19th Century Women Composers in the Spotlight

19th Century Women Composers in the Spotlight Clara Schumann Fanny Mendehlson
Agathe Backer-Grøndahl, Fanny Mendelssohn-Hensel, Clara Wieck-Schumann and Luise Adolpha LeBeau

There are relatively few women composers who have made a mark on classical music of any kind through the ages; in guitar they are practically nonexistent until the 20th century, and it is still a rarity in what has always been a heavily male-dominated field. Ryan Marquardt, a student of the University of Missouri working toward his bachelor’s degree in guitar performance, tells us, “One day it clicked in my mind: there is virtually no historical music by women for guitar. That seemed like such a shortcoming in our repertory and something that I could actually do something about, albeit indirectly.”

What he’s done is self-published a valuable new book called Women Composers of the 19th Century Arranged for Guitar Quartet, for which he took four piano works and one string quartet by four women composers from the Romantic era, and devised guitar settings for them. Two of the composers are fairly well-known by virtue of their relationship to famous male composers: Clara Wieck-Schumann (1819–1896) was the wife of Robert Schumann, and Fanny Mendelssohn-Hensel (1805–1847) was the older sister of Felix Mendelssohn-Hensel. Luise Adolpha LeBeau (1850–1927) “achieved relatively strong success for a woman of the time, particularly given the fact that she did not come from a family with a musical background,” Marquardt writes in the short biographical profile that precedes his transcription of the second movement of her String Quartet, Op. 34. The fourth is Norwegian composer and pianist Agathe Backer-Grøndahl, represented by five short pieces from a multi-part work called Fantasistykker, Op. 39, which Marquardt says is blend of German Romantic, Norwegian folk, and even some Impressionist elements.

Marquardt says that in researching the lives of these composers he was surprised to learn “how well-connected many on these women were. It is relatively known that Clara Schumann had plenty of contact with the day’s leading figures, along with her husband and their colleague Johannes Brahms. And Agathe Baker Grøndahl was around Edvard Grieg, George Bernard Shaw, Franz Liszt, and many others.”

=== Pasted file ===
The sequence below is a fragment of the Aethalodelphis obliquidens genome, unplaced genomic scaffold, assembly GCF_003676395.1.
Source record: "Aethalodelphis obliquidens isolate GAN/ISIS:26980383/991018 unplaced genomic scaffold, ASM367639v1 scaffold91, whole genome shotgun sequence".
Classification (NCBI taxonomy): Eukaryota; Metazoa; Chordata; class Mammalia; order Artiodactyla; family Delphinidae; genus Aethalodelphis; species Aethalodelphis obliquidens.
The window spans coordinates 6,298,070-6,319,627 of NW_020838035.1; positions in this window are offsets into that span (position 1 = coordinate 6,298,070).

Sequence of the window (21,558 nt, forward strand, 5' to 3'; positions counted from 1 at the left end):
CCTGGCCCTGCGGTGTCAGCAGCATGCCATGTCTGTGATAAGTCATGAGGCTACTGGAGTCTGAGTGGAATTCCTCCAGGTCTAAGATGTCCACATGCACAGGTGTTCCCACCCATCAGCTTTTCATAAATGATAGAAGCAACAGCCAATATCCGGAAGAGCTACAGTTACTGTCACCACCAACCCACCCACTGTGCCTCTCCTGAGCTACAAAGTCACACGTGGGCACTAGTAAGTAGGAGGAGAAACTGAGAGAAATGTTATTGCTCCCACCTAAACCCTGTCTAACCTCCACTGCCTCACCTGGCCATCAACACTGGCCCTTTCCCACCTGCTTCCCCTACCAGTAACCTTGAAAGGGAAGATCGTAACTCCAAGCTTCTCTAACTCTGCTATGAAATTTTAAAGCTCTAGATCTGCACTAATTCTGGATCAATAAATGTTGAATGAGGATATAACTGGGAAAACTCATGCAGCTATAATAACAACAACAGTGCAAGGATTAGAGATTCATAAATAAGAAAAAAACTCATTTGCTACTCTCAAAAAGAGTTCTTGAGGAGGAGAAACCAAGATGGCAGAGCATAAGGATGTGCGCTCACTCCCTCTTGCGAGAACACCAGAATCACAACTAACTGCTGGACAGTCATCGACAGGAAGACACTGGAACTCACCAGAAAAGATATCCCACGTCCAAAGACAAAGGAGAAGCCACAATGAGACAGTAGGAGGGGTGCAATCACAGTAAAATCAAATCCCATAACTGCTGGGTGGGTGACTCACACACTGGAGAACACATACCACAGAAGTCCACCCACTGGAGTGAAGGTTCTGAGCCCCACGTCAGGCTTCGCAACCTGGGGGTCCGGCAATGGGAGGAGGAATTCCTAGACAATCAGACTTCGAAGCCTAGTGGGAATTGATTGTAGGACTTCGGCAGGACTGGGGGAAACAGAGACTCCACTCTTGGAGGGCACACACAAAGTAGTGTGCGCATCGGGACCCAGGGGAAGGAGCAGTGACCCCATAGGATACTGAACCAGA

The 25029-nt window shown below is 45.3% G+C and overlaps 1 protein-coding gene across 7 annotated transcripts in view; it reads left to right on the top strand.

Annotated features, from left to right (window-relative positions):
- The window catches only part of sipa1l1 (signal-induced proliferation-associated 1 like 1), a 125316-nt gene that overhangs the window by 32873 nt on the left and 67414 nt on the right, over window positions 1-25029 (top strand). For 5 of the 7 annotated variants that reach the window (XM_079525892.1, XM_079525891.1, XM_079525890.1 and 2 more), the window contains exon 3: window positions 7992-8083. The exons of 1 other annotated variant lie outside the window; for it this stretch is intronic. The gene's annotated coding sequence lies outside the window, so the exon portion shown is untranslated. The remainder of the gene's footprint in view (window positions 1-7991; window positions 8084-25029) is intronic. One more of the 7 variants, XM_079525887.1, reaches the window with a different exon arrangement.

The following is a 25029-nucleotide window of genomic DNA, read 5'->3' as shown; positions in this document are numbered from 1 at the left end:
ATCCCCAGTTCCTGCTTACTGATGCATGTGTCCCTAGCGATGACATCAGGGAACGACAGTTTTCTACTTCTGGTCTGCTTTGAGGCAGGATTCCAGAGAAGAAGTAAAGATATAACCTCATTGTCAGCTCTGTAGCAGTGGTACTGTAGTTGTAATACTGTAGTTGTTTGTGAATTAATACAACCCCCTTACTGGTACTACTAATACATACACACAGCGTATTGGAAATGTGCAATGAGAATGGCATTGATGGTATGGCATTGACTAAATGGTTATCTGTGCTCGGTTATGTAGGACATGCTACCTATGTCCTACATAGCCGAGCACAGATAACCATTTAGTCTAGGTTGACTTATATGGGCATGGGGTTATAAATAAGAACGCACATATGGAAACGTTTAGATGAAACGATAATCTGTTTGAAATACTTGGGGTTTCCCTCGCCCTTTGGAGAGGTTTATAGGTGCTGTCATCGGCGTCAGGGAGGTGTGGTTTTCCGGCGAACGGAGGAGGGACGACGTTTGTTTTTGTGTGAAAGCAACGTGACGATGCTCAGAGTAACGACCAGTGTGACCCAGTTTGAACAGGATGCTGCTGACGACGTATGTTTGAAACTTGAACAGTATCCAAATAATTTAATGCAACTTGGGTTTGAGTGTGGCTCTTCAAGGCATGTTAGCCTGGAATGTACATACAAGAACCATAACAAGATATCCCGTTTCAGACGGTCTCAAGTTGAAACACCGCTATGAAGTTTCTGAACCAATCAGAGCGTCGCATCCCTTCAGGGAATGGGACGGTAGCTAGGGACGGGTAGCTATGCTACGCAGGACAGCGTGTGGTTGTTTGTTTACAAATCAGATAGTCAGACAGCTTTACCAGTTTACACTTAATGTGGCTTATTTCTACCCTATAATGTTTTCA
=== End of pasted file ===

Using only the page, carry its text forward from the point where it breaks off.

Asked how he managed to track down the pieces in the collection, Marquardt says, “Fortunately, I was able to start with some of the work by Sylvia Glickman and Martha Furman Schleifer in their collection Women Composers: Music Through the Ages; and also [Venezuelan pianist] Rosario Marciano’s recordings [of Grøndahl]. I was able to get access to the music from libraries, and in some cases order the music from German publisher Furore Verlag. Hildegard Publishing company is another good source for people looking for women composers.”

Any disappointments along the way? “Not really a disappointment, but more of a roadblock perhaps: I had originally wanted to arrange the whole Sonata in G minor by Clara Schumann, but the many wide-ranging arpeggios made it impractical, so only the second movement, Adagio, made it into the book.”

At 156 pages, which includes the full quartet and individual part scores, plus the informative biographies and Marquardt’s performance notes before each piece, this is a substantial volume that is certain to shed new light on an overlooked sector of the music world. “It’s about bringing recognition to these composers and expanding the classical guitar’s repertory,” the author told his hometown newspaper in St. Joseph, Missouri. “Historically, women were not really allowed to compose. It was a men’s profession and it was thought that [only] men had the creative and artistic abilities to create great music.” Books such as this put the lie to that sexist notion.

To purchase the book, go to amzn.to/2uehi2M —Blair Jackson

We don’t ordinarily post non-guitar videos, but in the case of this book, we haven’t been able to find any guitar performances of any of the pieces on YouTube, so here’s a piano version of Fanny Mendelssohn-Hensel’s Melodie, Op. 5 No. 4. You’ll have to use your imagination to picture it as a guitar quartet piece!